enough about this issue that they are willing to let Walmart know that they will pay the difference to get products made under better working conditions. Walmart is a very powerful company, but they are actually weak relative to the power of their customers. They cannot force their customers to accept higher prices, the impetus has to come from the public itself.

    •  Yes, that is certainly true but also. . . (12+ / 0-)

      It is true that their customers need to care, it is also true that their customers have far more power than the actual corporation but that is one tough hill to slog up. Even getting people educated as to what happened, never mind caring is depressingly difficult in this "The Voice" culture.

      But, the single most depressing angle to this story is just how cruel and heartless this shows Wal-Mart is. $500,000 is quite literally, nothing - not even a rounding error. It is the amount that would be, what? 10% of ONE of the top execs bonus - spread out over all the executives, it wouldn't rise to even 1% but they simply do. not. care.

      Corporate culture is changing. It has gone from relatively indifference to true evil. When a group of people cannot give up less than 1% - much less, probably - in order to prevent thousands of deaths, that shows a deep seeded contempt for life, a level of greed that rivals some of history's greatest monsters.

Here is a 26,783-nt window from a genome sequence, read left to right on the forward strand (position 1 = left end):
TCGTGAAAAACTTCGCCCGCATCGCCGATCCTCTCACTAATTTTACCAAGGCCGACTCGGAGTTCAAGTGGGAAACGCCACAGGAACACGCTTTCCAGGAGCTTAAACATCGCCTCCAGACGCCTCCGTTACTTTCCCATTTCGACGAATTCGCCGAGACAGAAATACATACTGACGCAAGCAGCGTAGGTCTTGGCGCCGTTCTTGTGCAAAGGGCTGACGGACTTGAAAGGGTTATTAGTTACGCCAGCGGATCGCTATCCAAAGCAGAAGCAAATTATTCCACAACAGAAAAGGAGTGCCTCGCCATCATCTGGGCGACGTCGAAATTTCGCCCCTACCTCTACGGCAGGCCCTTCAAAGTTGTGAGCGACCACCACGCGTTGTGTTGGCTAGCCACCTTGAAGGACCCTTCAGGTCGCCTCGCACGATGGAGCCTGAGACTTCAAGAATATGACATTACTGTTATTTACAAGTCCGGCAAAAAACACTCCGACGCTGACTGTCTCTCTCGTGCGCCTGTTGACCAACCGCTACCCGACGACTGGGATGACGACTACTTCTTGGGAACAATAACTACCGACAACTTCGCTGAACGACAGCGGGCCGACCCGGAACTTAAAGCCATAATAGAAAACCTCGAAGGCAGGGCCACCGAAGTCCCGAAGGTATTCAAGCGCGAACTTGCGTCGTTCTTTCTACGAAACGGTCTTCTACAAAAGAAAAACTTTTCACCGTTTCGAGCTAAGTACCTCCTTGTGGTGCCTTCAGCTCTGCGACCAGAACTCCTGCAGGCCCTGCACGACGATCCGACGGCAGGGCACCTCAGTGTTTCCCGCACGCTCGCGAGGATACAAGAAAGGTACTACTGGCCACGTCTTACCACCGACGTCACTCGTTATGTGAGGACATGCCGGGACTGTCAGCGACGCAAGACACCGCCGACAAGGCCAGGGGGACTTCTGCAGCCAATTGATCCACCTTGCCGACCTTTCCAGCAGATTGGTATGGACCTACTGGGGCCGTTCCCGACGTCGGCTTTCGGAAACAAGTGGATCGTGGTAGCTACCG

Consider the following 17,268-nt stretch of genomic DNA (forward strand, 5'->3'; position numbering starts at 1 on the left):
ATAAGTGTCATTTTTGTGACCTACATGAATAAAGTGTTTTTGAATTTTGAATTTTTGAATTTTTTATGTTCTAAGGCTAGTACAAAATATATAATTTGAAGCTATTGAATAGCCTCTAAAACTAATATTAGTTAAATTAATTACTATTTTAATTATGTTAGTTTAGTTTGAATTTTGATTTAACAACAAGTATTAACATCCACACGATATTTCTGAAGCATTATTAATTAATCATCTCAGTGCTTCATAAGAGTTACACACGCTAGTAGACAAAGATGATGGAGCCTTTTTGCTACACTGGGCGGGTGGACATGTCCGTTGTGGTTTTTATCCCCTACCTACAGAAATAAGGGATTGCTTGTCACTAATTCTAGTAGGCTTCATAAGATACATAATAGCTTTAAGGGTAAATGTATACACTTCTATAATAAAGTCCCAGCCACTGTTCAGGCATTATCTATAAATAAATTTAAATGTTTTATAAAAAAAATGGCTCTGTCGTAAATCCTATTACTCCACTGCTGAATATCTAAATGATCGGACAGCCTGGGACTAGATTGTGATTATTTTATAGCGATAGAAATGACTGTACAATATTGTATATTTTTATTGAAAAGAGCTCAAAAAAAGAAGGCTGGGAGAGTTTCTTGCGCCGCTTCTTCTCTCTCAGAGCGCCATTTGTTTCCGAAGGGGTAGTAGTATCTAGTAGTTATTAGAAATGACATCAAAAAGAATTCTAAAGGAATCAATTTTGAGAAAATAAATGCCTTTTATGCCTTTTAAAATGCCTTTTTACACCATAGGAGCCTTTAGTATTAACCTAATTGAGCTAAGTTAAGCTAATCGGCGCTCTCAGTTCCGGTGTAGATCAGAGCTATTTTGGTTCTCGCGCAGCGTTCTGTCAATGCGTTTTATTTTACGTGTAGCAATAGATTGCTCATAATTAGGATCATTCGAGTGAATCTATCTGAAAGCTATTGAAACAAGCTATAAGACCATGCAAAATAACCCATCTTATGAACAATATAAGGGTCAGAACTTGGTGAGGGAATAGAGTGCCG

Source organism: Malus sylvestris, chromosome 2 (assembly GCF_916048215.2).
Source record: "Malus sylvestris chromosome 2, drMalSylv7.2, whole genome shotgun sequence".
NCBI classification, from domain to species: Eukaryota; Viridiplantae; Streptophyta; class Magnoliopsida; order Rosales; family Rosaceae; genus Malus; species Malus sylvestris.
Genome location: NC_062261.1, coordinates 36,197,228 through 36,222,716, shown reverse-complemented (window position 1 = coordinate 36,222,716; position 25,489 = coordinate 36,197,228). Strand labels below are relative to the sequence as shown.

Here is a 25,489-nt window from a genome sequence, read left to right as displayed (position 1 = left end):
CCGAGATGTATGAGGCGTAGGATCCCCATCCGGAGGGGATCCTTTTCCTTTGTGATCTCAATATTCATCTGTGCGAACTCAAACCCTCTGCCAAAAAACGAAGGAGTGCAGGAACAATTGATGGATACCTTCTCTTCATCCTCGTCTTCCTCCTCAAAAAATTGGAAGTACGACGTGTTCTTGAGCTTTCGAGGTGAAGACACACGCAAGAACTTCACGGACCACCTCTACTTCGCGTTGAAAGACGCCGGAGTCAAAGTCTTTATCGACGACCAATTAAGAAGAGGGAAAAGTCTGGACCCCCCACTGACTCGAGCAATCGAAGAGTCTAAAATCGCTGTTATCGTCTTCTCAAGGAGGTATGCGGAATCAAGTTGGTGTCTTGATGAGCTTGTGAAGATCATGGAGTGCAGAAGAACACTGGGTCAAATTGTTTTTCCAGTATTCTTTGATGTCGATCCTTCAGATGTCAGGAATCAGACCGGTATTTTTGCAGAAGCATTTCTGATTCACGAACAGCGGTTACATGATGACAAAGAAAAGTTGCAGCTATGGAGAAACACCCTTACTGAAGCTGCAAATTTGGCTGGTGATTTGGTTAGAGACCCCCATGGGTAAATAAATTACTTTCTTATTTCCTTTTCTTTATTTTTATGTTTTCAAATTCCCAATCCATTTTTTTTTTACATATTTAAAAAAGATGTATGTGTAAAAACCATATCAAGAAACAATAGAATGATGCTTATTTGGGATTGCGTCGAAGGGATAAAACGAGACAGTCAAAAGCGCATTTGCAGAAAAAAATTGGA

Blessed are the peacemakers, the poor, the meek and the sick. Message to Repug Fundies: "DO you really wonder "what would Jesus do?" I didn't think so.

      by 4CasandChlo on Sat May 18, 2013 at 09:32:16 AM PDT

      [ Parent ]

      •  The government in Bangladesh is already (4+ / 0-)
        Recommended by:
        4CasandChlo, cotterperson, a2nite, Lujane

        making fixes to the laws there, and so as usual with these kinds of tragedies (such as the Triangle Shirtwaist Fire) there is good that comes out of it. I think that these large American retailers are taking careful temperature of their customers to determine if they want to pay a few dollars more for better working conditions in the Third World. And I think that so far in general the consumers are saying no. That is why Walmart, Target, Sears, Penny's, etc. are saying no. Basically everyone is saying no (for now).

        •  I am in total agreement with you. . . (2+ / 0-)
          Recommended by:
          cotterperson, Lujane

          I am only addressing the $500,000 figure mentioned above which is not even close to enough to make  WalMarts corporate profits suffer.